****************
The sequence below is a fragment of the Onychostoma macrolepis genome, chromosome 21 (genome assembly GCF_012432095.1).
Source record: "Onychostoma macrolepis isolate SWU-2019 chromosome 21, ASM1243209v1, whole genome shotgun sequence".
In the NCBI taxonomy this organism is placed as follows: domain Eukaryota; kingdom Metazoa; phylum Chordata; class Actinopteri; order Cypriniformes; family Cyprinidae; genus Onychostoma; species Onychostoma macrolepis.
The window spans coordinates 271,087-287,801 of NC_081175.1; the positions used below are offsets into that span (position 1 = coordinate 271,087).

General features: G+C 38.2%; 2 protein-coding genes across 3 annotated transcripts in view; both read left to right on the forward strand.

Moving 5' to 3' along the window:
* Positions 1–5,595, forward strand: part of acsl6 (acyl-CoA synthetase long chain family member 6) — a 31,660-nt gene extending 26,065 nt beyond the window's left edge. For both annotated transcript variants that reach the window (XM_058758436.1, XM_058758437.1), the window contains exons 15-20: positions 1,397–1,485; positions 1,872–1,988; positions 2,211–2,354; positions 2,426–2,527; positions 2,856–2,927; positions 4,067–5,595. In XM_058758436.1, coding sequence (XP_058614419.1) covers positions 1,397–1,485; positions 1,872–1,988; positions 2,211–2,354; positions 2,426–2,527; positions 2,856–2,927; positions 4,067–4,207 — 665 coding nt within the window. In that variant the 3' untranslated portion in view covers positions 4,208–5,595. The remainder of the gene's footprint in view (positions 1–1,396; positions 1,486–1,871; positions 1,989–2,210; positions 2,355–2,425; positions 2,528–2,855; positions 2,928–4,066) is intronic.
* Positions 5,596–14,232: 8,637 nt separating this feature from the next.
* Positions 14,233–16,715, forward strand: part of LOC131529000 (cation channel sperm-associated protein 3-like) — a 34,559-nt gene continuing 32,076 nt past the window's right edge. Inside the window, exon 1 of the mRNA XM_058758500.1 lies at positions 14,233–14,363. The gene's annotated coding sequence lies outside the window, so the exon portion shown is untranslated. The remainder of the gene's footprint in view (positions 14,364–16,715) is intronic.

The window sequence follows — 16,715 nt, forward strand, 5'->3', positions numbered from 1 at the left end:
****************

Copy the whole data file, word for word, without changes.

The sequence below is a fragment of the Onychostoma macrolepis genome, chromosome 21 (genome assembly GCF_012432095.1).
Source record: "Onychostoma macrolepis isolate SWU-2019 chromosome 21, ASM1243209v1, whole genome shotgun sequence".
In the NCBI taxonomy this organism is placed as follows: domain Eukaryota; kingdom Metazoa; phylum Chordata; class Actinopteri; order Cypriniformes; family Cyprinidae; genus Onychostoma; species Onychostoma macrolepis.
The window spans coordinates 271,087-287,801 of NC_081175.1; the positions used below are offsets into that span (position 1 = coordinate 271,087).

General features: G+C 38.2%; 2 protein-coding genes across 3 annotated transcripts in view; both read left to right on the forward strand.

Moving 5' to 3' along the window:
* Positions 1–5,595, forward strand: part of acsl6 (acyl-CoA synthetase long chain family member 6) — a 31,660-nt gene extending 26,065 nt beyond the window's left edge. For both annotated transcript variants that reach the window (XM_058758436.1, XM_058758437.1), the window contains exons 15-20: positions 1,397–1,485; positions 1,872–1,988; positions 2,211–2,354; positions 2,426–2,527; positions 2,856–2,927; positions 4,067–5,595. In XM_058758436.1, coding sequence (XP_058614419.1) covers positions 1,397–1,485; positions 1,872–1,988; positions 2,211–2,354; positions 2,426–2,527; positions 2,856–2,927; positions 4,067–4,207 — 665 coding nt within the window. In that variant the 3' untranslated portion in view covers positions 4,208–5,595. The remainder of the gene's footprint in view (positions 1–1,396; positions 1,486–1,871; positions 1,989–2,210; positions 2,355–2,425; positions 2,528–2,855; positions 2,928–4,066) is intronic.
* Positions 5,596–14,232: 8,637 nt separating this feature from the next.
* Positions 14,233–16,715, forward strand: part of LOC131529000 (cation channel sperm-associated protein 3-like) — a 34,559-nt gene continuing 32,076 nt past the window's right edge. Inside the window, exon 1 of the mRNA XM_058758500.1 lies at positions 14,233–14,363. The gene's annotated coding sequence lies outside the window, so the exon portion shown is untranslated. The remainder of the gene's footprint in view (positions 14,364–16,715) is intronic.

The window sequence follows — 16,715 nt, forward strand, 5'->3', positions numbered from 1 at the left end: